Focus: Let’s talk about excesses. You have tried out many: sex of every form of play, drugs, black magic. In order to impress women, you said. What are you doing in this direction today?
 
Coelho: Nothing. We grow up. Even if men remain overgrown children.
 
Focus: You write about the dramatic events of your youth such as psychiatry in your books . . . .
 
Coelho: Oh! Freud! There are two utopias which have damaged society a great deal: Communism and Freud. I consider it useless to seek the blame for one’s own failings in one’s parents. My books are not catharsis. But I do place my soul on display. There are no open wounds. But there are some pretty scars.

Comments

  1. barbara says:

    I have to say that journalist do get paid for a good interview, and they come prepared, they aim their own arrows at the person they interviewing. I have to say you mastered the art of answering their questions:)

    I am glad to see that you do not stop for no one and go on with your routines, with such calmness.

    Thank you, it’s only here that I get to read interviews as such. It’s here that I find things that matter to me, that are important, it’s here that I learn, it’s thanks to you.

    With love,
    Barbara

  2. Seema says:

    Great piece of writing about The Interview. Both the first para of Introduction segueing freely with the talks that flowed former to the arrow-shoot. Great!

  3. Mainstream says:

    That thing about men remaining overgrown children
    I found a solution for the women would you like to hear it?
    we are in a situation where these days women also wants equality rights
    So i have been thinking a bit: age is no longer a factor for women either
    it is a bit strange women and men of the same age don’t seem to have too much equality in this matter
    let me explain
    we have here two persons : a male and a female
    passed a certain age the male is an overgrown child the woman is going through the menopause (men o pause).
    the woman being equal wants also to be an overgrown child
    so here it is: the woman then is going through the (women o pause)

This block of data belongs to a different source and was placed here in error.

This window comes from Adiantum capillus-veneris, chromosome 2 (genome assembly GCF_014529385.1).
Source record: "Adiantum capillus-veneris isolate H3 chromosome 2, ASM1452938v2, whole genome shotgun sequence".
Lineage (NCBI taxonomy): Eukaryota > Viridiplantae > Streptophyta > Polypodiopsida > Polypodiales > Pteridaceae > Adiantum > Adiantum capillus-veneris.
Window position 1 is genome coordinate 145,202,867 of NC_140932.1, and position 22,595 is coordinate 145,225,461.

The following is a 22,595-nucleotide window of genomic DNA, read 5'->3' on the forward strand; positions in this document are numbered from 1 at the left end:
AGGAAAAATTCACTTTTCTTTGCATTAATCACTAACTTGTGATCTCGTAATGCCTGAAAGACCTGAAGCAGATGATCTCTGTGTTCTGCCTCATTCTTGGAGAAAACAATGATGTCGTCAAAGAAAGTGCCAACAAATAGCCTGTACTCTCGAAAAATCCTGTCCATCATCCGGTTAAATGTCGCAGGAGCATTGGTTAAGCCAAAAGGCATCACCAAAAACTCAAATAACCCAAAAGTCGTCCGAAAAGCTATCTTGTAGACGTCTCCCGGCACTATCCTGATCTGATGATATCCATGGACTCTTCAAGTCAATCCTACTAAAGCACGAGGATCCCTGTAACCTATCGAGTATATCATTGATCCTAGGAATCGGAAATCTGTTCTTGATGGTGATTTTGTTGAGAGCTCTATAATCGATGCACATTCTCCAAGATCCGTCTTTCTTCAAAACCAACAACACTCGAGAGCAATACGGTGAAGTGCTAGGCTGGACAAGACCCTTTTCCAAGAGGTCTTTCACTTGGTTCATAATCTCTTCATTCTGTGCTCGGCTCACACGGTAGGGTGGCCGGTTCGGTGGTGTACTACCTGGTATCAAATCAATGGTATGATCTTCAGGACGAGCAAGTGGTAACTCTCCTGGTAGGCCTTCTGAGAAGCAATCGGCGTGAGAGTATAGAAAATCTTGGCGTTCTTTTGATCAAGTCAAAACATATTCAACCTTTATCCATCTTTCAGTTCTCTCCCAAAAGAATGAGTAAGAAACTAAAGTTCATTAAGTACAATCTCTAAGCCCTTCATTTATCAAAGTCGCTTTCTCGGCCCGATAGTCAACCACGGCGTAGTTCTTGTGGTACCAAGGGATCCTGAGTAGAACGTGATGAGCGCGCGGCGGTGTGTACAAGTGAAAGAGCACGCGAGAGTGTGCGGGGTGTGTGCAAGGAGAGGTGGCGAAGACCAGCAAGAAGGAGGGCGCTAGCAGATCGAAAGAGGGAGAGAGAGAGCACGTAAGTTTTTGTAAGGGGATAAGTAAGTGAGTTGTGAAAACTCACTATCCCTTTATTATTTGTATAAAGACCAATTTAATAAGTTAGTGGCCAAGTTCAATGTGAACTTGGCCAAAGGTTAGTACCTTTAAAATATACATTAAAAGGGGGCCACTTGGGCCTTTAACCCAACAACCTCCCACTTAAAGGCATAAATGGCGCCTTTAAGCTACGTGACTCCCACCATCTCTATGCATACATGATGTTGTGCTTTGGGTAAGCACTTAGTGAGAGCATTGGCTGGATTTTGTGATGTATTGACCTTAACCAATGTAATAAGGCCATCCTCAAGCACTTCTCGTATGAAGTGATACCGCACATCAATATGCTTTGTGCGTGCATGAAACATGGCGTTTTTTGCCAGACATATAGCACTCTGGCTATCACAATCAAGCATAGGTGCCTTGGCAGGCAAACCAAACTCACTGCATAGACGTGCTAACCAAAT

Feeling like a teenager for ever both of them
    sounds nice no
    better than the original version
    Hey we both are Legends now!
    with love
    XX

  4. Iqubal Ahmad says:

    nice interview,he is really a spiritual guru.

  5. Tina says:

    Have you changed as a person since this interview was made? After all you have reached the Jerusalem way, is there anything you would like to add to this interview today?
    Great love to you and your work!!!!

  6. alex says:

    for whom are your books??

  7. Marie-Christine says:

    I like the 2mns delay reaction : “How did you do that?” :)

  8. Kealan says:

    Munich, sweet Munich, this is where I am spending the Christmas, in a sweet warm apartment not far from the Olympic stadium. We arrive late on the 24th so I will be unable to shop for two days!! I get to spend money then on all the wonderfully made clothes and munch on a few German sausages as I walk around in the freezing outside. The beer is pure as is the air in the Alps.

    It reminds me terribly of walking into a stranger’s house and breaking something, like a child, the throat tightens as you wait for the occupier to come to terms with the loss of something that until now was part of his life and did not change, it seemed unchangeable, until that moment. How it was fine for the past 20 years until somebody broke, shot, tore, it. In it’s self it is magic how the hand is guided to a specific point in a house, the target is hit, and something changes. Beginners luck goes out the window, to take its place is experience, at last. So now the crafts man can relax and know that he is appreciated for his talent at hitting the true target and not some empty space between walls.

  9. agnieszka says:

    Dear Paulo,